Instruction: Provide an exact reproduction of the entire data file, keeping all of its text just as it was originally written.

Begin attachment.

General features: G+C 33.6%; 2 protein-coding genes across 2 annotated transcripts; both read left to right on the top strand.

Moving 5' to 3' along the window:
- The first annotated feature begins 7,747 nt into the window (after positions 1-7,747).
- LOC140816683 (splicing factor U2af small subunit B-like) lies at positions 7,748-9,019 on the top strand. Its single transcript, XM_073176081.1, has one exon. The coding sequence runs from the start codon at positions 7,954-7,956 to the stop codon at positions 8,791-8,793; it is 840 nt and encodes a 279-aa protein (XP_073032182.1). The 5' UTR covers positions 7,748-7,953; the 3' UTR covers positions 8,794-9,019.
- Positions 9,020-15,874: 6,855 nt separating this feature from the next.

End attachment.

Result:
General features: G+C 33.6%; 2 protein-coding genes across 2 annotated transcripts; both read left to right on the top strand.

Moving 5' to 3' along the window:
- The first annotated feature begins 7,747 nt into the window (after positions 1-7,747).
- LOC140816683 (splicing factor U2af small subunit B-like) lies at positions 7,748-9,019 on the top strand. Its single transcript, XM_073176081.1, has one exon. The coding sequence runs from the start codon at positions 7,954-7,956 to the stop codon at positions 8,791-8,793; it is 840 nt and encodes a 279-aa protein (XP_073032182.1). The 5' UTR covers positions 7,748-7,953; the 3' UTR covers positions 8,794-9,019.
- Positions 9,020-15,874: 6,855 nt separating this feature from the next.